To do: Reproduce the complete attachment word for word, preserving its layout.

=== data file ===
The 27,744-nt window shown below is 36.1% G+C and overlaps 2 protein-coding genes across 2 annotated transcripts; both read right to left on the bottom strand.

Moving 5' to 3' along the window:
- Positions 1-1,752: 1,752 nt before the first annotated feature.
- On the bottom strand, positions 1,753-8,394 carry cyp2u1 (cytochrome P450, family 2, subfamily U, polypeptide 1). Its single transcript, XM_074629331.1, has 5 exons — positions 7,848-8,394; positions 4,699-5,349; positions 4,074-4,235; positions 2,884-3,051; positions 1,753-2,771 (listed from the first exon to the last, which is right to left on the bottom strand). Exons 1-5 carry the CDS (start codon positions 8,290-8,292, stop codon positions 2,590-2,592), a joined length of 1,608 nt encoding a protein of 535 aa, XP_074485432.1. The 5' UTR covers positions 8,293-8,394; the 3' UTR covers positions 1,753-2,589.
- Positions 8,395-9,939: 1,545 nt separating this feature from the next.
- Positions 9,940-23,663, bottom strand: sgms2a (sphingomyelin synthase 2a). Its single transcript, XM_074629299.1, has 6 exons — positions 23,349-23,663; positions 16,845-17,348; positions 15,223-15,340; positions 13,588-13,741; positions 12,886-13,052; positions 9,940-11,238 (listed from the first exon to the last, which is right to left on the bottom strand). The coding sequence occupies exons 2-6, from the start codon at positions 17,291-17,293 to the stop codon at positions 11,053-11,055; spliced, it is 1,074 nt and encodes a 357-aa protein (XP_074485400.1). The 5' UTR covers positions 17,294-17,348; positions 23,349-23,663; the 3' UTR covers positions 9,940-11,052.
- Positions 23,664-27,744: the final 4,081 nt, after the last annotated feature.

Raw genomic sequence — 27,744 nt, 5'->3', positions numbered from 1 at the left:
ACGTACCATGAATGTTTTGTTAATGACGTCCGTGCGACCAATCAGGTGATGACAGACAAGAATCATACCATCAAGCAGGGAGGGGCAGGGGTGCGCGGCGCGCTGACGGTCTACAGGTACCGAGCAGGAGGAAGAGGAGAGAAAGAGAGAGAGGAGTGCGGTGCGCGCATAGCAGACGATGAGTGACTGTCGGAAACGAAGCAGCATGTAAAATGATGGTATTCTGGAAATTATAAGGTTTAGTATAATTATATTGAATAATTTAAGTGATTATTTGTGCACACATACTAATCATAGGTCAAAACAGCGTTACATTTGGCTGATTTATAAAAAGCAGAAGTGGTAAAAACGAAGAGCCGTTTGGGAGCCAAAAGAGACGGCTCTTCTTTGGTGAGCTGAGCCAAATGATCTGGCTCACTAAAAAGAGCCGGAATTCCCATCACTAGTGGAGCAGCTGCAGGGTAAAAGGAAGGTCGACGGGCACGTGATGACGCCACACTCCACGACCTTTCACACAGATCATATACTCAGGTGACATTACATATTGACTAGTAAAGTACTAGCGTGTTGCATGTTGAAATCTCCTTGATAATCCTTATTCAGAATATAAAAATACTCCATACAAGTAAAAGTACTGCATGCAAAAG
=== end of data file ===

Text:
The 27,744-nt window shown below is 36.1% G+C and overlaps 2 protein-coding genes across 2 annotated transcripts; both read right to left on the bottom strand.

Moving 5' to 3' along the window:
- Positions 1-1,752: 1,752 nt before the first annotated feature.
- On the bottom strand, positions 1,753-8,394 carry cyp2u1 (cytochrome P450, family 2, subfamily U, polypeptide 1). Its single transcript, XM_074629331.1, has 5 exons — positions 7,848-8,394; positions 4,699-5,349; positions 4,074-4,235; positions 2,884-3,051; positions 1,753-2,771 (listed from the first exon to the last, which is right to left on the bottom strand). Exons 1-5 carry the CDS (start codon positions 8,290-8,292, stop codon positions 2,590-2,592), a joined length of 1,608 nt encoding a protein of 535 aa, XP_074485432.1. The 5' UTR covers positions 8,293-8,394; the 3' UTR covers positions 1,753-2,589.
- Positions 8,395-9,939: 1,545 nt separating this feature from the next.
- Positions 9,940-23,663, bottom strand: sgms2a (sphingomyelin synthase 2a). Its single transcript, XM_074629299.1, has 6 exons — positions 23,349-23,663; positions 16,845-17,348; positions 15,223-15,340; positions 13,588-13,741; positions 12,886-13,052; positions 9,940-11,238 (listed from the first exon to the last, which is right to left on the bottom strand). The coding sequence occupies exons 2-6, from the start codon at positions 17,291-17,293 to the stop codon at positions 11,053-11,055; spliced, it is 1,074 nt and encodes a 357-aa protein (XP_074485400.1). The 5' UTR covers positions 17,294-17,348; positions 23,349-23,663; the 3' UTR covers positions 9,940-11,052.
- Positions 23,664-27,744: the final 4,081 nt, after the last annotated feature.

Raw genomic sequence — 27,744 nt, 5'->3', positions numbered from 1 at the left:
ACGTACCATGAATGTTTTGTTAATGACGTCCGTGCGACCAATCAGGTGATGACAGACAAGAATCATACCATCAAGCAGGGAGGGGCAGGGGTGCGCGGCGCGCTGACGGTCTACAGGTACCGAGCAGGAGGAAGAGGAGAGAAAGAGAGAGAGGAGTGCGGTGCGCGCATAGCAGACGATGAGTGACTGTCGGAAACGAAGCAGCATGTAAAATGATGGTATTCTGGAAATTATAAGGTTTAGTATAATTATATTGAATAATTTAAGTGATTATTTGTGCACACATACTAATCATAGGTCAAAACAGCGTTACATTTGGCTGATTTATAAAAAGCAGAAGTGGTAAAAACGAAGAGCCGTTTGGGAGCCAAAAGAGACGGCTCTTCTTTGGTGAGCTGAGCCAAATGATCTGGCTCACTAAAAAGAGCCGGAATTCCCATCACTAGTGGAGCAGCTGCAGGGTAAAAGGAAGGTCGACGGGCACGTGATGACGCCACACTCCACGACCTTTCACACAGATCATATACTCAGGTGACATTACATATTGACTAGTAAAGTACTAGCGTGTTGCATGTTGAAATCTCCTTGATAATCCTTATTCAGAATATAAAAATACTCCATACAAGTAAAAGTACTGCATGCAAAAG